In a recent interview President Obama, I think, was logically trying to say that practical hurdles and costs in the real world mean that we cannot simply force other countries to chose a wiser form of consensual government than their own. Instead, he suggested that, “The message I hope to deliver is that democracy, rule of law, freedom of speech, freedom of religion — those are not simply principles of the west to be hoisted on these countries. But, rather what I believe to be universal principles that they can embrace and affirm as part of their national identity, the danger, I think, is when the United States, or any country, thinks that we can simply impose these values on another country with a different history and a different culture.”
So I’m not sure what Obama ended up saying, or rather, as usual, I think he is trying to say everything and thus nothing:
- Democracy, rule of law, freedom of speech, freedom of religion, etc. are welcome universal aspirations, regardless of culture and are all without a particular cultural pedigree?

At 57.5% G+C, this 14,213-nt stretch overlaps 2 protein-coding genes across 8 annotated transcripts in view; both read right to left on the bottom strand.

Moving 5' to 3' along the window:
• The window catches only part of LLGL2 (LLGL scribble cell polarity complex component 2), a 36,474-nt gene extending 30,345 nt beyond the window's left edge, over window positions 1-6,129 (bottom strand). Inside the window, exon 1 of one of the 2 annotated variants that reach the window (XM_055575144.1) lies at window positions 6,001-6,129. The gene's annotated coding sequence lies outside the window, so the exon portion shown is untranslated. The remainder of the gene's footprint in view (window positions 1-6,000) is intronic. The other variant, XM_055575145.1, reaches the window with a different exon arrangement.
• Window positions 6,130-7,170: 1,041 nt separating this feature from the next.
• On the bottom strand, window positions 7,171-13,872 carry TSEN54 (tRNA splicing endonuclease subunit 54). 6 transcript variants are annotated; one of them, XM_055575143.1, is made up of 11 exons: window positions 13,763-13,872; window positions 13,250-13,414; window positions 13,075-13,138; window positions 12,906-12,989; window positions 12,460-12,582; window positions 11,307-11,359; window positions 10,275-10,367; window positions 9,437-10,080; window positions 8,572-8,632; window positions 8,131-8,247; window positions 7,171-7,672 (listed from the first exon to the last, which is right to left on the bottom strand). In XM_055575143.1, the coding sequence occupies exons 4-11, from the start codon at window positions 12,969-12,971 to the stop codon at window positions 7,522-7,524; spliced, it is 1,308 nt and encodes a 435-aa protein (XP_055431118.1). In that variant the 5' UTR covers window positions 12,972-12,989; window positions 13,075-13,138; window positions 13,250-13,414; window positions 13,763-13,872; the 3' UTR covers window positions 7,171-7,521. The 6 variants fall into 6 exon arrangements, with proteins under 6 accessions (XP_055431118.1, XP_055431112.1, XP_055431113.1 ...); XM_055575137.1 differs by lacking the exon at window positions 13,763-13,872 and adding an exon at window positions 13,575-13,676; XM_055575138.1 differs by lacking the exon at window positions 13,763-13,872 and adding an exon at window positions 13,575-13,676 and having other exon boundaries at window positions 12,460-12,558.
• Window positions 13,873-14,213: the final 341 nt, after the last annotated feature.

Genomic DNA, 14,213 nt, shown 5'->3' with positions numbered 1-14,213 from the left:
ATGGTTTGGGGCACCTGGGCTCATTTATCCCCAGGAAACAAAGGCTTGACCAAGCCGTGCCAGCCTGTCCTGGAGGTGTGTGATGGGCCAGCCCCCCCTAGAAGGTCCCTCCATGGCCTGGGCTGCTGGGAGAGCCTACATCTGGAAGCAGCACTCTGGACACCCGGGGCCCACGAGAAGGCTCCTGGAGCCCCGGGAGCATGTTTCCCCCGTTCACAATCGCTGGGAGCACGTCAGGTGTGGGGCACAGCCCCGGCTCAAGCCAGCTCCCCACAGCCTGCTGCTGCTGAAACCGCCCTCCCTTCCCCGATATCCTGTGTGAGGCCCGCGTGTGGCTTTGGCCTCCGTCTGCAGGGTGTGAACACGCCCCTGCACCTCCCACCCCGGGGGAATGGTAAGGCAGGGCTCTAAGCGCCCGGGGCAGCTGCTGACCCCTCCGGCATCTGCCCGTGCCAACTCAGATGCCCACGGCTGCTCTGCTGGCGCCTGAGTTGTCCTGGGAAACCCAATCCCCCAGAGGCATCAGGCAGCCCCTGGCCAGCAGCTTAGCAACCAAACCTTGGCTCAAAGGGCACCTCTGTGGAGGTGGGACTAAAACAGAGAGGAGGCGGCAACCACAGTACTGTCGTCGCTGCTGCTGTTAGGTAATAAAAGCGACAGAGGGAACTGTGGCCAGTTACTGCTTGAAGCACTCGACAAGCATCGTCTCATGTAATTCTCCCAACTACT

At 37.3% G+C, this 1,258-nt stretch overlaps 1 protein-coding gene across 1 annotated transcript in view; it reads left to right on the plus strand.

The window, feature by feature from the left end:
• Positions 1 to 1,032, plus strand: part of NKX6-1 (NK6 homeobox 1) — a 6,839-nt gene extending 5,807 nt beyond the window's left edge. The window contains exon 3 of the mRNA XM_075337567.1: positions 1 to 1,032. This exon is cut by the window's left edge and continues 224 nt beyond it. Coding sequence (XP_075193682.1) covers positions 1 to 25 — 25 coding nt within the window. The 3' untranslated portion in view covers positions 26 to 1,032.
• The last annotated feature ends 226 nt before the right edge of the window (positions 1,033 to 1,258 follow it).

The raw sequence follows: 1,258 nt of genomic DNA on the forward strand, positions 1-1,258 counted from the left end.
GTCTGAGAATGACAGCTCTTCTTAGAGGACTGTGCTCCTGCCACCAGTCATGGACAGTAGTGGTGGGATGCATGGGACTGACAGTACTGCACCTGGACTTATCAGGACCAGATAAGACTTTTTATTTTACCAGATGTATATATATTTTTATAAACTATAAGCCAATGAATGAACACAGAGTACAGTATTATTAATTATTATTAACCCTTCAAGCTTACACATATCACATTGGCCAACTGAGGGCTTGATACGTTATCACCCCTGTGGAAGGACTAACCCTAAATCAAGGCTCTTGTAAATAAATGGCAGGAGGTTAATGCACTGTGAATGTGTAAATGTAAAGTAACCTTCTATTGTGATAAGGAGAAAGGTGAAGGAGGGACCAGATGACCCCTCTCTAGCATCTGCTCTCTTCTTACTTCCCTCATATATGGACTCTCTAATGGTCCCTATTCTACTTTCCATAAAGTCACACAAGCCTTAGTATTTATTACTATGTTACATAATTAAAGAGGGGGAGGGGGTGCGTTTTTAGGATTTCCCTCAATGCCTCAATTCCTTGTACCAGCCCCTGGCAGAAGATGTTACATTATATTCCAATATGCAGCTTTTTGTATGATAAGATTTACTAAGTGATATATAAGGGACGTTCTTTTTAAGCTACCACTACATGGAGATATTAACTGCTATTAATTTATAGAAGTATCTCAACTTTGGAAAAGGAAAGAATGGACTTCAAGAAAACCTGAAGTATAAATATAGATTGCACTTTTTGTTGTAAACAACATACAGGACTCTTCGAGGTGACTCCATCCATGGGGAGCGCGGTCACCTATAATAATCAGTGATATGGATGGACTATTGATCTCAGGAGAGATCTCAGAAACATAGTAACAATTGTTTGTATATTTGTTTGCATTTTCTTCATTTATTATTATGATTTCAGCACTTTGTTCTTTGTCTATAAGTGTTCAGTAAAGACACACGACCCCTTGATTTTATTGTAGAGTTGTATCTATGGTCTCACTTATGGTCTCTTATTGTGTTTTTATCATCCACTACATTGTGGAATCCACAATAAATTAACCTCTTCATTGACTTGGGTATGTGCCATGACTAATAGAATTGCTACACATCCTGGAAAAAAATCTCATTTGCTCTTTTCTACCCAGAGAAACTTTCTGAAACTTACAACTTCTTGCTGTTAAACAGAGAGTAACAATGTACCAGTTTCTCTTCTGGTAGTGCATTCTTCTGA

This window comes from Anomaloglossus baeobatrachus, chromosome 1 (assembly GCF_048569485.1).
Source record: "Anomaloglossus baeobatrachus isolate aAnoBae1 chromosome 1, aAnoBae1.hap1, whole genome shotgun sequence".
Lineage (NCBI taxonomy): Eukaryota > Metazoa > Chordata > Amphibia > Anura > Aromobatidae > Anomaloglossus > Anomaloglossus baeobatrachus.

- They are largely Western principles that need not be emulated by others, especially through the use of coercion?
- Under the right circumstances, such universal principles can properly mesh into Muslim national identity?
- In fact, these principles cannot mesh into other cultures with different histories and cultures without an undue and improper amount of coercion?
I think Obama’s multiculturalist postmodernist answer would be something like the following: “Democracy, rule of law, freedom of speech, freedom of religion are not properly Western principles as much as universal aspirations, but unfortunately we in the West claim them to be exclusively our own and to be superior to other narratives, and thus we try to force countries with different cultures and histories to embrace them when in fact they are not so universal or so superior after all — at least to the extent that their artificial spread requires anything other than a sort of natural osmosis.”
So if Saudi Arabia beheads apostates, or the Sudan practices genocide, are we to understand that these are epiphenomena of indigenous history and culture, in a practical sense properly immune from antidotes like Western-inspired rule of law, human rights, and democracy?